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Tuesday, 16 April 2013 00:05

'Jane Eyre' is a visual and emotional love letter from the Victorian era

Written by Tina Farmer
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'Jane Eyre' is a visual and emotional love letter from the Victorian era / John Lamb

I approached the Mustard Seed Theatre's production of Charlotte Brontë's "Jane Eyre" with a "how are they going to make it work on stage" skepticism. The 400-plus page novel spans a woman's life, from abusive childhood experiences through near death, attempted murder, arson and a suicide to finding love, happiness and acceptance. That simply seems a bit too much to convey in a single night of theater.

I am pleased to report that the production delivers a very entertaining evening of theater that overwhelmingly succeeds for a broader audience, as well as fans of period pieces, complete with a Hollywood-like happy ending.

Director Deanna Jent keeps the show moving at a brisk pace, skillfully manipulating the onstage action to emphasize the story. Jent also successfully incorporates musical interludes and songs to set-up, and provide a continuation of, the show's theme during several scene changeovers.

Another transition that works well are the few costume changes seen by the audience while expository dialogue is delivered. The fact they are judiciously applied makes them that much more effective in keeping this member of the audience fully engaged in the performance. Even the show's lead character Jane Eyre, played with delightful charm and spirit at every age by Sarah Cannon, has just a few costume changes, and most are accomplished by the addition or subtraction of simple pieces.

The Victorian set, designed with a touch of gothic by Dunsi Dai and scene design assistant Jennifer Kuberka, makes excellent use of the stage, setting a marvelous visual tone for the show. The number of levels, as well as the liberal use of multiple entry points to and from the stage, again helps to reinforce action and keep the show moving forward. As the show progresses to its climatic moments, the changeovers feel shorter, and the use of multiple entrances and exits more pronounced, increasing the building tension.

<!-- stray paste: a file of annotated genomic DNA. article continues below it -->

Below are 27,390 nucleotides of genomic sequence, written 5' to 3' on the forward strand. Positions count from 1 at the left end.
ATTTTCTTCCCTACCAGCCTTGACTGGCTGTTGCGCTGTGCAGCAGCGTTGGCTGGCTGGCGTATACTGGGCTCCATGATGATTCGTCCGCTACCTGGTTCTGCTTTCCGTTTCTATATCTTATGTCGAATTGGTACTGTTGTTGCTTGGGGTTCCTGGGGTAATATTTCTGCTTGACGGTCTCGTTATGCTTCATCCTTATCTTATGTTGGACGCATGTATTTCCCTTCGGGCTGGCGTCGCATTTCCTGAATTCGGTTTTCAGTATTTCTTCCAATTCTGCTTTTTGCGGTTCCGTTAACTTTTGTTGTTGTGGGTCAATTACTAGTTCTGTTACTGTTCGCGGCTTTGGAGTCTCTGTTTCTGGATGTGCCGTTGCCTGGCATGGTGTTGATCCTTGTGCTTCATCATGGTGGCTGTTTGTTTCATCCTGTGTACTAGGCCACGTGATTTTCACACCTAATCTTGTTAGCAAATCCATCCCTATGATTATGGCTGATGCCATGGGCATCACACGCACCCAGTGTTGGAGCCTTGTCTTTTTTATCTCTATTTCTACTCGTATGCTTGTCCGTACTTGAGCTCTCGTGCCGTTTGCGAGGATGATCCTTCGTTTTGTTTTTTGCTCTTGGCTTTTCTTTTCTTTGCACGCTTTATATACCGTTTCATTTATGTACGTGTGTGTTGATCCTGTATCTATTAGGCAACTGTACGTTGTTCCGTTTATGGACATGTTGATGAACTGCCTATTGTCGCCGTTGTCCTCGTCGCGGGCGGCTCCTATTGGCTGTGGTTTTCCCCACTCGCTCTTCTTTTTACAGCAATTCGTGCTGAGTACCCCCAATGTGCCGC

Lighting by Michael Sullivan and a lovely range of versatile, period costumes by JC Kracijek, provide the perfect finishing touches to complete the show's period setting. The attention to detail in these areas is no less present than in the direction and set design. This is particularly evident in scenes where the upper and servant classes mingle, as well as in the fluidity of the movements of the ghost/angel. The lighting seems to glow from her veil, complementing the silent but expressive performance given by the supporting actress.

The script, by Julie Beckman, could certainly be problematic for some actors. There are many sections were dialogue is delivered in the third person, and at times Cannon's Jane uses "dear reader" to speak directly to the audience. Dent and her cast choose, quite successfully, to deliver these moments in character, inviting the audience into the story-telling circle rather than reciting events. This affect quickly feels natural to the performance and helps to keep the story fresh, as if the retelling is occurring in concert within the action.